Human trafficking is prevalent in all parts of the world with an estimated 5 million people subjected to sexual exploitation. Sabaya focuses on the Al-Hol camp in Syria where a support centre has made it their mission to rescue as many of these abducted sex slaves from ISIS as possible. A real-life version of Taken, this fearless documentary takes viewers on several missions to rescue girls from one of the Middle East’s most dangerous camps where they’re held captive. Often captured from the ethno-religious Yazidi people, these women are taken as child brides, sold on to other men like a possession.
Sabaya comes from Hogir Hirori, who’s quickly making a name for himself as a brave and bold documentarian. Director of The Deminer, a story about a Kurdish Major who disarmed thousands of landmines using a knife and set of wire clippers as part of the Iraq Army, Hirori knows a suspenseful documentary story when he sees it. Testament to its power and relevance, Sabaya could have been three separate documentaries. Opting to focus on the support centre’s rescue and rehabilitation efforts, the documentary could have easily been taken from the perspective of the camp’s infiltrators or from within the overcrowded prison system where 15,000 men reside.
Adopting the rescue mission angle, this docuthriller captures fly-on-the-wall footage of their after dark expeditions. Receiving a photograph of the victim and a pinpoint tent within one of the Al-Hol camp’s many regions, the courageous team load up a vehicle with armed personnel and essentially abduct victims back. Reconnecting them with their families, this organisation gets their intel from a network of women (many former sabaya) who infiltrate the camp, putting their lives on the line to interrogate contacts and retrieve the girls. Joining these pulsating rescues vicariously as if you were one of the crew, it’s an immersive experience involving car chases, sabotage and prisoner interrogation.
“We must bring our girls home whatever the cost.”
Sabaya is a thrilling documentary but it’s also a heartfelt one. Having spent years as sabaya, often under the servitude of many different men, you can only imagine what these girls have had to endure, making their rehabilitation and reintegration heartbreaking and powerful. Cramped in tents with many other girls in the same dire predicament, surviving day-to-day in a black burqa under the watchful eye of a deceitful house “mother” – this form of modern slavery is pure hell. Hopefully films like Sabaya will help transcend the human rights challenges presented by so much cross border trafficking to create enough awareness to action similar rescue or protective initiatives.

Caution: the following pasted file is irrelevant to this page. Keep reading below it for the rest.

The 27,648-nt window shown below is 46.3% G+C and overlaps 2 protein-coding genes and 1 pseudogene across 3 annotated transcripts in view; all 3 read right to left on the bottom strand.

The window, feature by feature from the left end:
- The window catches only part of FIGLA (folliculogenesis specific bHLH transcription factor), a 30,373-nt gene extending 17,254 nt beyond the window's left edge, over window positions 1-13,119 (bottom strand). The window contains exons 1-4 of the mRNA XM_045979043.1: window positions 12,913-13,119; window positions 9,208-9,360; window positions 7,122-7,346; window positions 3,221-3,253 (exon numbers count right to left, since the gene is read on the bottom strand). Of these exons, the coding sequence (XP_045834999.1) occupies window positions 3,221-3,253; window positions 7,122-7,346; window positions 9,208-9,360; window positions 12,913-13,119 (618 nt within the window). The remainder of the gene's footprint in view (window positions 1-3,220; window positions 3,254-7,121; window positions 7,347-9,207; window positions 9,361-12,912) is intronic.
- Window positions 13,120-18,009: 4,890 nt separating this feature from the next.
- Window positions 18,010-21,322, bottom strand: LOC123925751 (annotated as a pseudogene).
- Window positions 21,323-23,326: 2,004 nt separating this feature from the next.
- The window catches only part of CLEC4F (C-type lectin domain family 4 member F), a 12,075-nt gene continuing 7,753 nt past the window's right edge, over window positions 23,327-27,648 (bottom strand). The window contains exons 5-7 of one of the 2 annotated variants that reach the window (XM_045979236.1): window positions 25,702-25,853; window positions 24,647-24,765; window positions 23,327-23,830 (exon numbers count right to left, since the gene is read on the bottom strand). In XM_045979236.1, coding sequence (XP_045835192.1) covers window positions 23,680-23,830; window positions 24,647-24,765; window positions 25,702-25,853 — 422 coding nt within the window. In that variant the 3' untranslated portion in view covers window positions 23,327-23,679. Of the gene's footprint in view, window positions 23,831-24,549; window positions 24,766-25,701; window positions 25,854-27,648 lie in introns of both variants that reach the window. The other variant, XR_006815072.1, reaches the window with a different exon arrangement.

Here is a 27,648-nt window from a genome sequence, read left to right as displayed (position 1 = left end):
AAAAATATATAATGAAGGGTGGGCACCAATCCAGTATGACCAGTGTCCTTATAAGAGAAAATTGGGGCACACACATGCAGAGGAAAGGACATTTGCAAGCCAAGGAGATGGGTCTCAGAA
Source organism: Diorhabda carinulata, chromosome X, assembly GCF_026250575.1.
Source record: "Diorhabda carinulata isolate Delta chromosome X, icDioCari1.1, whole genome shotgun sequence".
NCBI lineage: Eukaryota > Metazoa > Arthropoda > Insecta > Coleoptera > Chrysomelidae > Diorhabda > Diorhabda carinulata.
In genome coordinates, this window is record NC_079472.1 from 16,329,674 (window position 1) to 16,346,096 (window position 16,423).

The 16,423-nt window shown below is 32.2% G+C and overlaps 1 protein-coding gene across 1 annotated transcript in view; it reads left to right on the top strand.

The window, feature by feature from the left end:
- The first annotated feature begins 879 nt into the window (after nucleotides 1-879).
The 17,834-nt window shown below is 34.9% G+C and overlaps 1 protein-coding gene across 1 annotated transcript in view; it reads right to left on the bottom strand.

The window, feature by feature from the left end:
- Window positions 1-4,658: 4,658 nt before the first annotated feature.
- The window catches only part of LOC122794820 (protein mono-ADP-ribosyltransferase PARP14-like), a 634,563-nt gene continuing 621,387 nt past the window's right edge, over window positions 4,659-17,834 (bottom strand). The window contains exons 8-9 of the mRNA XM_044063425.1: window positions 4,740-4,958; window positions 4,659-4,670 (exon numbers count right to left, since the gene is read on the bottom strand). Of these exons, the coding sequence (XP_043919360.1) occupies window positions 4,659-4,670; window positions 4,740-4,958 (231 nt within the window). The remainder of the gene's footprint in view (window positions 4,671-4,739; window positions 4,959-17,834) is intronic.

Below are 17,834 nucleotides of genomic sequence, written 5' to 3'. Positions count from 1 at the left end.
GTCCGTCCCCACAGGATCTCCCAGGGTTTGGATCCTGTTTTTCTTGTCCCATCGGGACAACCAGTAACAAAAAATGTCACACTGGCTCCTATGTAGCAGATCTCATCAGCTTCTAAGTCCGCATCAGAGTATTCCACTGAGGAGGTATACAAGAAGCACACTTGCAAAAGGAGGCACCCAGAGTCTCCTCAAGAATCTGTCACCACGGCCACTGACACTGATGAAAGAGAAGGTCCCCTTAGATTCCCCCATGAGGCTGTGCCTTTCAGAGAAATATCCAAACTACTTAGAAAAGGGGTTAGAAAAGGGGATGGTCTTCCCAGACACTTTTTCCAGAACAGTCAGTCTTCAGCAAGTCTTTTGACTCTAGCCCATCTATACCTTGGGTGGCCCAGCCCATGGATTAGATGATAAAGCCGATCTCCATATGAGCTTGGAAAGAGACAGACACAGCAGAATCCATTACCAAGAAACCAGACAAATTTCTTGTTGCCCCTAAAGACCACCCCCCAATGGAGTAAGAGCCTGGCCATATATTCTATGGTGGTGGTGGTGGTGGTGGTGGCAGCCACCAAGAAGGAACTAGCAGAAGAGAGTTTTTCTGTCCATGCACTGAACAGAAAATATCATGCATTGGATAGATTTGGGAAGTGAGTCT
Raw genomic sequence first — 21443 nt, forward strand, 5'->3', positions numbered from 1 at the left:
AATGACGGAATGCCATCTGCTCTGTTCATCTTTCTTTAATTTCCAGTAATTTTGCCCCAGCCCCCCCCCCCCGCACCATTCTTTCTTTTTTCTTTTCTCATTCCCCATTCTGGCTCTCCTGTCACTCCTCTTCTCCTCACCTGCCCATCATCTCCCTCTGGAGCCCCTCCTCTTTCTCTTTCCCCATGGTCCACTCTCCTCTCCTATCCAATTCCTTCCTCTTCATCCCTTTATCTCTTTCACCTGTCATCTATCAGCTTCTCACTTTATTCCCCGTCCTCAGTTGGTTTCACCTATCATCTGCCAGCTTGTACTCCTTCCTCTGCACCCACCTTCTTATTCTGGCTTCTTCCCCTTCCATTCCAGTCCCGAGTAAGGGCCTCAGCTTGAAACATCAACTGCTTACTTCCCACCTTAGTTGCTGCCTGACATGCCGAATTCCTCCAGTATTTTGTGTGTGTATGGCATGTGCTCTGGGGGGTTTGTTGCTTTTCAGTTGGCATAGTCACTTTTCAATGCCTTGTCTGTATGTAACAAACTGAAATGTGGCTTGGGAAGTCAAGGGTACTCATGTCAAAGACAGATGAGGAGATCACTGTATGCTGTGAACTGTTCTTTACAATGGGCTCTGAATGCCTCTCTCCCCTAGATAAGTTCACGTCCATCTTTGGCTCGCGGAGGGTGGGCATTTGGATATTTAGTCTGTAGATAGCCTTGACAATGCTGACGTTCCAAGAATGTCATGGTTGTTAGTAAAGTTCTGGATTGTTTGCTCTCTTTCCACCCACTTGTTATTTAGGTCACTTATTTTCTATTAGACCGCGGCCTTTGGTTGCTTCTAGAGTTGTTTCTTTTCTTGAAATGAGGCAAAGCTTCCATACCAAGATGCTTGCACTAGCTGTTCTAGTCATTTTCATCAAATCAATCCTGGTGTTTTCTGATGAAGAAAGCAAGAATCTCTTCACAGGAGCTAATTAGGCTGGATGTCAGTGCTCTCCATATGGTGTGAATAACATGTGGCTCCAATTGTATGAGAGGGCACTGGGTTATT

Exploring Syria’s cultural and gender divides, this beautifully photographed and suspenseful documentary has touches of Sicario. While a little repetitive in terms of the operations, Hirori realises the power in the victim’s stories, relaying these from the girls themselves. Some as young as 7 years old, it’s a harrowing documentary, made more emotionally resonant by the intimate interviews. Tense situations abound as the team find themselves at the mercy of the camp’s security police with outbreaks of fighting or in hot pursuit from vehicles unperturbed by gunfire. While Sabaya effectively captures the dangers of the mission without flinching, offering a unique inside perspective of Syria, it could have explained why the agency wasn’t committed to rescuing more woman and children.
Contrasting the simple, rustic rural life with that of the tent camp’s crowding and squalor, there are some humble and stark contrasts. Generating great suspense through its handheld camera camp and tent invasions, these thrilling moments are counterbalanced by the raw emotion of the survivors as they try to come to terms with everything. Sabaya is a challenging documentary that establishes Hogir Hirori as one of the most exciting documentary filmmakers working today. It’s bravery is inspirational, it’s behind-the-scenes look at Syria is fascinating and the timely subject matter is critically important in this age of widespread social reform.
The bottom line: Courageous